At a Mass to mourn the deaths of New York police officers Rafael Ramos and Wenjian Liu, Cardinal Timothy Dolan Sunday called for unity and calm to prevail even as he described the deaths as a "brutal and irrational execution."
The Mass was led by New York City Mayor Bill de Blasio and Police Commissioner Bill Bratton to mark the deaths of the two uniformed officers, who were shot Saturday in what investigators believe was an attempt to avenge the deaths of Eric Garner and Michael Brown, the New York Daily News
"As we mourn the brutal and irrational execution of two young, promising, devoted police officers, Rafael Ramos and Wenjian Liu, as we tear up thinking about their heartbroken families, as we are in solidarity with our police officers, who themselves experienced a death in the family.
"And, yes, as we worry about a city tempted to tension and division, good news this morning might seem distant, difficult, even somewhat indiscreet," Dolan said.
The Mass at St. Patrick's Cathedral opened with the hymn, "Oh Come, Oh Come Emmanuel."
Dolan repeatedly called for unity.
"We pray for our city," he said, according to the Daily News. "Might unity and calm, reason and civility prevail as it has for us so often in the past.
The weekend was marked with a new round of tension between civil rights leaders and the police.
, president of the Patrolman's Benevolent Association in New York, said after the killings that "blood on the hands starts on the steps of City Hall in the office of the mayor," who was seen as having criticized the police in the aftermath of a grand jury decision not to indict Eric Garner.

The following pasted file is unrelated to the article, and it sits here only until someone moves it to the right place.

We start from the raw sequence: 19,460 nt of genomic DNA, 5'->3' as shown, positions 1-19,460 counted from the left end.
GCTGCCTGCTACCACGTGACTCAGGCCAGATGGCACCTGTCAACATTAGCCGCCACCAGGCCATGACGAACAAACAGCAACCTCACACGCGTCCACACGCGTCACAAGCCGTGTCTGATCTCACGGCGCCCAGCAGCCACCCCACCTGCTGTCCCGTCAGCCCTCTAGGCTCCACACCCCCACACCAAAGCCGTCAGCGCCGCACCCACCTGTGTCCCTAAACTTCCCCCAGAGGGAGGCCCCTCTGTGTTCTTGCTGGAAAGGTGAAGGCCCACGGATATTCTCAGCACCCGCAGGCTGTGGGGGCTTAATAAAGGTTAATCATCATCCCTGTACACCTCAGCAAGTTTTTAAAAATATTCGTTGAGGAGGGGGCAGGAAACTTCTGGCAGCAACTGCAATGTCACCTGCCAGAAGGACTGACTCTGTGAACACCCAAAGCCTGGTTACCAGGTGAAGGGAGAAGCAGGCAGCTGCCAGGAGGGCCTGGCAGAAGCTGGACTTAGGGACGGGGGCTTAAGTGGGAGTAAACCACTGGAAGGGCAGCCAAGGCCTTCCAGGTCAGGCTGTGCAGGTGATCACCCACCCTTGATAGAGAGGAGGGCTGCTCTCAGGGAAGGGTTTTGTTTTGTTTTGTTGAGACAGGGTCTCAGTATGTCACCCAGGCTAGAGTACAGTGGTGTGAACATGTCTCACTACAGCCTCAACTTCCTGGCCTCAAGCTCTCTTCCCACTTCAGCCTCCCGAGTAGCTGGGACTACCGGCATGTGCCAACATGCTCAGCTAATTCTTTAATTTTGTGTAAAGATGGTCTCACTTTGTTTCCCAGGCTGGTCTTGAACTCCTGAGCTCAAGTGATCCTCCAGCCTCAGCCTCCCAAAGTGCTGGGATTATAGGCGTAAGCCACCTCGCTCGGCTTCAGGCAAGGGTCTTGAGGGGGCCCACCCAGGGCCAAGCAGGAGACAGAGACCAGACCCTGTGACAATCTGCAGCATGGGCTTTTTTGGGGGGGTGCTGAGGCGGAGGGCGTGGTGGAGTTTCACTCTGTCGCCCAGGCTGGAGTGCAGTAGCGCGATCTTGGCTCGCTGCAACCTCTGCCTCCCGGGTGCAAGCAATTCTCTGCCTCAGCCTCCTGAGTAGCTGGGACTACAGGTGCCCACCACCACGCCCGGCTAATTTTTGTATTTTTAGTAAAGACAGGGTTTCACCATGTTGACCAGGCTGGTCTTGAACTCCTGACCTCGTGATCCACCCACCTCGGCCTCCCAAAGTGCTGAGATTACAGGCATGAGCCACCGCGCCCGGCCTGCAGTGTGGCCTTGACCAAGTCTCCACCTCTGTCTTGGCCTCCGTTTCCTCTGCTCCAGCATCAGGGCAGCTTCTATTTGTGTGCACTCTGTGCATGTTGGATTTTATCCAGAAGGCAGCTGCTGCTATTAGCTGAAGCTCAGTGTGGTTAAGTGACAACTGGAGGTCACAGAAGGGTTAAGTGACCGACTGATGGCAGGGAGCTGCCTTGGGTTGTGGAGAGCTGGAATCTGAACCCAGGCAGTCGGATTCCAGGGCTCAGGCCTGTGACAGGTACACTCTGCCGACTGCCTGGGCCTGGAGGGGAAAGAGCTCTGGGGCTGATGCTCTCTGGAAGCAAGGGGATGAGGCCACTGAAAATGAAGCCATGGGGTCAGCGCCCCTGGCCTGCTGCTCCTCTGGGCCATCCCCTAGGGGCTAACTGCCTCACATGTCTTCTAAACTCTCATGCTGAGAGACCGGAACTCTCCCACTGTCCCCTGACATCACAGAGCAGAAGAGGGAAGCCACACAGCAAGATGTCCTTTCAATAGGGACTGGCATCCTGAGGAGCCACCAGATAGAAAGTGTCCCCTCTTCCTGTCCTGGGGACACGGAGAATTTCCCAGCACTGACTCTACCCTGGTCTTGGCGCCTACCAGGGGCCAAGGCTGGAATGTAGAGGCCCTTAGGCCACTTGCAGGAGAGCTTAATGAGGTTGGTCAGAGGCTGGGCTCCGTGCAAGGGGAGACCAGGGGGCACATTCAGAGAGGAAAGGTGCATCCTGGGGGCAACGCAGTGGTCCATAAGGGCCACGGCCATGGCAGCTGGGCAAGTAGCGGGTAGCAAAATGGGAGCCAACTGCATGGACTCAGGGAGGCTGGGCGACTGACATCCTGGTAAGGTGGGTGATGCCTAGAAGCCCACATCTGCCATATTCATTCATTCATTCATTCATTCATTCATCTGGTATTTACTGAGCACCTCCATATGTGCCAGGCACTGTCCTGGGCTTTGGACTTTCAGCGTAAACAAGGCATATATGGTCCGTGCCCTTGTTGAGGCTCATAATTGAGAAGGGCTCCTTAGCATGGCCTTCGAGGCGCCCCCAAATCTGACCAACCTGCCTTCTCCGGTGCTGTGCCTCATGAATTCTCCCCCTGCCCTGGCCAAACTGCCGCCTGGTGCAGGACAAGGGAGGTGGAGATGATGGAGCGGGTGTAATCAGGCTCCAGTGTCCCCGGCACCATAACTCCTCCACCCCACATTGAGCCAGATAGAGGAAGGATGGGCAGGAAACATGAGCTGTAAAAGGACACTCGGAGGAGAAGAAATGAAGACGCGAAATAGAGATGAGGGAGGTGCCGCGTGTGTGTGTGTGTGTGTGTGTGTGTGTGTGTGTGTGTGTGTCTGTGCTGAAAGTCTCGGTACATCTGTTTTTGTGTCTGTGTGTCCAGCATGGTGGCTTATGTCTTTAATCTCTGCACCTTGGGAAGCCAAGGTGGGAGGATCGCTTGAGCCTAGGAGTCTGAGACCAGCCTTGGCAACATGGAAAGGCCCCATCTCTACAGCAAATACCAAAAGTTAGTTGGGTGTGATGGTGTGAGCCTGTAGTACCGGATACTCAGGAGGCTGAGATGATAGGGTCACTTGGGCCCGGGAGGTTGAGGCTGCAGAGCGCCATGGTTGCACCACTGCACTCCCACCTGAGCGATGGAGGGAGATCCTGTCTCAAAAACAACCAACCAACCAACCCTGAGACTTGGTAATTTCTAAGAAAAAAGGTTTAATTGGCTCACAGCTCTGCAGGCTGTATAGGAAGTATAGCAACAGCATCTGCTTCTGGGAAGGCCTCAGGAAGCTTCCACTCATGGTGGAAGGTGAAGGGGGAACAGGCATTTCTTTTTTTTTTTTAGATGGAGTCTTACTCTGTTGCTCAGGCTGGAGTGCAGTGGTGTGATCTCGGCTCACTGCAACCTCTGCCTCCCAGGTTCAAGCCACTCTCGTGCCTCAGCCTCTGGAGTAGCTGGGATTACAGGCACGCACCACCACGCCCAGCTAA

Former New York City Mayor Rudy Giuliani
also lashed out at de Blasio, President Barack Obama, and Attorney General Eric Holder.
Speaking on Fox News, Giuliani said, "We've had four months of propaganda, starting with the president, that everybody should hate the police."
"They have created an atmosphere of severe, strong, anti-police hatred in certain communities, and for that, they should be ashamed of themselves," he said.
Civil rights leaders, meanwhile, condemned the killings but expressed fear that the backlash could derail the protest movement born out of the killings of Brown and Garner by police officers.
The Rev. Al Sharpton, who has called for peaceful protests, condemned "eye-for-an-eye" violence and called it isguided to blame protesters or politicians for the officers' deaths.
"We are now under intense threat from those who are misguided — from those who are trying to blame everyone from civil rights leaders to the mayor rather than deal with an ugly spirit that all of us need to fight," he said.
NAACP President Cornell William Brooks said on CBS' "Face the Nation" that, "To link the criminal insanity of a lone gunman to the peaceful protests and aspirations of many people across the country, including the attorney general, the mayor and even the president, is simply not fair."
Hundreds of people gathered for a candlelight vigil in Brooklyn on Sunday night to mark the deaths of the two officers, Fox News
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